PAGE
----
Set against the tragic events of the Cherokees' removal from their traditional lands in North Carolina to Indian Territory between 1835-1838, " Mountain Windsong" is a love story that brings to life the suffering and endurance of the Cherokee people. It is the moving tale of Waguli (Whippoorwill") and Oconeechee, a young Cherokee man and woman separated by the Trail of Tears. Just as they are about to be married, Waguli is captured be federal soldiers and, along with thousands of other Cherokees, taken west, on foot and then by steamboat, to what is now eastern Oklahoma. Though many die along the way, Waguli survives, drowning his shame and sorrow in alcohol. Oconeechee, among the few Cherokees who remain behind, hidden in the mountains, embarks on a courageous search for Waguli.Robert J. Conley makes use of song, legend, and historical documents to weave the rich texture of the story, which is told through several, sometimes contradictory, voices. The traditional narrative of the Trail of Tears is told to a young contemporary Cherokee boy by his grandfather, presented in bits and pieces as they go about their everyday chores in rural North Carolina. The telling is neiter bitter nor hostile; it is sympathetic by unsentimental. An ironic third point of view, detached and often adversarial, is provided by the historical documents interspersed through the novel, from the text of the removal treaty to Ralph Waldo Emerson's letter to the president of the United States in protest of the removal. In this layering of contradictory elements, Conley implies questions about the relationships between history and legend, storytelling and myth-making.Inspired by the lyrics of Don Grooms's song "Whippoorwill," which open many chapters in the text, Conley has written a novel both meticulously accurate and deeply moving.
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(215mm x 140mm x 15mm)
University of Oklahoma Press
Publisher: University of Oklahoma Press
Country of Publication:
US Kirkus Review »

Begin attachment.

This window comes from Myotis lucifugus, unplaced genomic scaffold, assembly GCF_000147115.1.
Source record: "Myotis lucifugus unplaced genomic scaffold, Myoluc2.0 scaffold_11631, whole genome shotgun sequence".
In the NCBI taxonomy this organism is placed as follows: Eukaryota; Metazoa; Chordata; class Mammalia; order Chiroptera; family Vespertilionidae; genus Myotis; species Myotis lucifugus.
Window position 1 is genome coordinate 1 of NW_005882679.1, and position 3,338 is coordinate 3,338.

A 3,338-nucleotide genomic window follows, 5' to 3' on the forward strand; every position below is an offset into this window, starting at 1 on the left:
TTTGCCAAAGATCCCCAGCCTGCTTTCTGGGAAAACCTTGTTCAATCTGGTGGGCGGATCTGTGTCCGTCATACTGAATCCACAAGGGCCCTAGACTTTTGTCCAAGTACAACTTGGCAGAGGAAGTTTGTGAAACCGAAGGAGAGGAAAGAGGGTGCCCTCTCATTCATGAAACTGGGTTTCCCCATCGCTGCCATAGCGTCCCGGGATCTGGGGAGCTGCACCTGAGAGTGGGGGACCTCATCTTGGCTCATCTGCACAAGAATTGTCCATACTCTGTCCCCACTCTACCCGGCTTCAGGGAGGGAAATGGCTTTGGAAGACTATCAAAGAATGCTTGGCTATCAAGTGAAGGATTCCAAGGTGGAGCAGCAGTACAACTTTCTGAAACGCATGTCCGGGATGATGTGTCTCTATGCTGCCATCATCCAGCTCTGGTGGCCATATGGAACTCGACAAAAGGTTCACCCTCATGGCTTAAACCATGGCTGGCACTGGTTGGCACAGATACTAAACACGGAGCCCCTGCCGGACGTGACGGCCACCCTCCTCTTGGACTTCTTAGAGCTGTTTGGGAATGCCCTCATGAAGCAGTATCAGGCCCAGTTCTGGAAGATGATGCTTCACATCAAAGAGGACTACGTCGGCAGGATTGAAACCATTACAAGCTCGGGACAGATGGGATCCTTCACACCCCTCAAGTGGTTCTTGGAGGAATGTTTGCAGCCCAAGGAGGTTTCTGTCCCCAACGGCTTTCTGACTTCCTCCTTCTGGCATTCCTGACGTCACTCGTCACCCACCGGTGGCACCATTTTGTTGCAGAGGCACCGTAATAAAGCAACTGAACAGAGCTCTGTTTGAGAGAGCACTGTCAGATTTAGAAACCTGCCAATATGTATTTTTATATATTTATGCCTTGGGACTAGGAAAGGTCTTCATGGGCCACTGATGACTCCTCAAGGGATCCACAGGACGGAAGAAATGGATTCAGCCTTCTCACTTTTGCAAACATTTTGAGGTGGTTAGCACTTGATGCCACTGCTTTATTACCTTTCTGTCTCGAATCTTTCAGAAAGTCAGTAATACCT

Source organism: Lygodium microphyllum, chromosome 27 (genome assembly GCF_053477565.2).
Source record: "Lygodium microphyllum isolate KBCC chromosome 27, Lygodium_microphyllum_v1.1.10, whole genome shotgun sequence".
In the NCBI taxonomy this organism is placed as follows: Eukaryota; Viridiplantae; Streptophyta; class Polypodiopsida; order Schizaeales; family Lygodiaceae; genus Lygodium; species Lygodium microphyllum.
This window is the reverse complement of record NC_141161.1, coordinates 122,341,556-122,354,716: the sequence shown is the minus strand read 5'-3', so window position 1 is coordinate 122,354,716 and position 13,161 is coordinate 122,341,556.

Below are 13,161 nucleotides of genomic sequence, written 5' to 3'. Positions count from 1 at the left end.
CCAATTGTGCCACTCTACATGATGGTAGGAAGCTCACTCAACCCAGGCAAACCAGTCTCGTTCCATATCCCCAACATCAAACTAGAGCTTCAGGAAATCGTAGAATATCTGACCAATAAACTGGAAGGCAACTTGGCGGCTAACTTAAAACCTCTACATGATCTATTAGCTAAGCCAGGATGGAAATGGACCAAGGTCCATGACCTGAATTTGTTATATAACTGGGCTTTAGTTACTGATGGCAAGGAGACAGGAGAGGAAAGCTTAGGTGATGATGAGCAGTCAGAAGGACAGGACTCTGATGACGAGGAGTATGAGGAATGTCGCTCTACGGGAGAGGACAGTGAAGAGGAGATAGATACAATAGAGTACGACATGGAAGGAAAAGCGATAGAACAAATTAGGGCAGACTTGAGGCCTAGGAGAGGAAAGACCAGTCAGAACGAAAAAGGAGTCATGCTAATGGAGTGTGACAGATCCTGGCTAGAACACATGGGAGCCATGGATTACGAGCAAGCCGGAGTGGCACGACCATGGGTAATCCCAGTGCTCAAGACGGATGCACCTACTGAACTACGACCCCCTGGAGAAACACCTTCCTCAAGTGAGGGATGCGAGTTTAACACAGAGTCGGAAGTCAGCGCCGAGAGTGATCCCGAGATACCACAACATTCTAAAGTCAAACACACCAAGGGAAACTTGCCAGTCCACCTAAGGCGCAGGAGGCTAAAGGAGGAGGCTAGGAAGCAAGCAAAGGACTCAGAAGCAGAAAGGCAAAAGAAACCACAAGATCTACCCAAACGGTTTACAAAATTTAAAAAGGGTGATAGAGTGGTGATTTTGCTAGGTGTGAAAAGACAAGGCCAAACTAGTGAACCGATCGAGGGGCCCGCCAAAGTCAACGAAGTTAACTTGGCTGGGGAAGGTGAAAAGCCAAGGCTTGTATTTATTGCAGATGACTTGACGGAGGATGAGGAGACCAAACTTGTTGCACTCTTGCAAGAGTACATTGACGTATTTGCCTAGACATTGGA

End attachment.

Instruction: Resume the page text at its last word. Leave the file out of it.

The tragedy of the forced removal of the Cherokee Nation from their homes in the Southeast to unknown lands west of the Mississippi in 1838, vividly interwoven into a classic love story with glimpses of modern Indian life. The saga of the faithful Oconeechee and her Whippoorwill unfolds slowly, as the tale told to an eager Cherokee child spending the summer with his beloved Grandpa. One of a community relatively untouched by the whites, Whippoorwill comes to consult with Oconeechee's father, a friend of President Andrew Jackson's who went to Washington to intercede on behalf of his people. The young man learns that all efforts to stop the impending removal, even rulings by the Supreme Court, have failed, and that Cherokee opinion is sharply divided - with a minority willing to sign a treaty and sell their lands, bowing to what they see as inevitable. Whippoorwill returns home with the news, but not before falling in love and promising to return to marry Oconeechee. The soldiers surround his village before that can happen, and as a rebel he is among the first to be forced along the Trail of Tears. Dispirited and alone, he turns to whiskey for solace, while his beloved escapes the roundup and hides in the hills with others, seeking news of him at every opportunity. She prevails on an old white friend of her people to find Whippoorwill and bring him back, and he succeeds in returning the man safe and sober to her even though he dies in the process. Using actual documents and song lyrics to add texture to his narrative, Conley (The Witch of Goingsnake, etc. - not reviewed) has shaped a touching, powerful vision of Indian life past and present, of abiding love, and of a national disgrace. (Kirkus Reviews)
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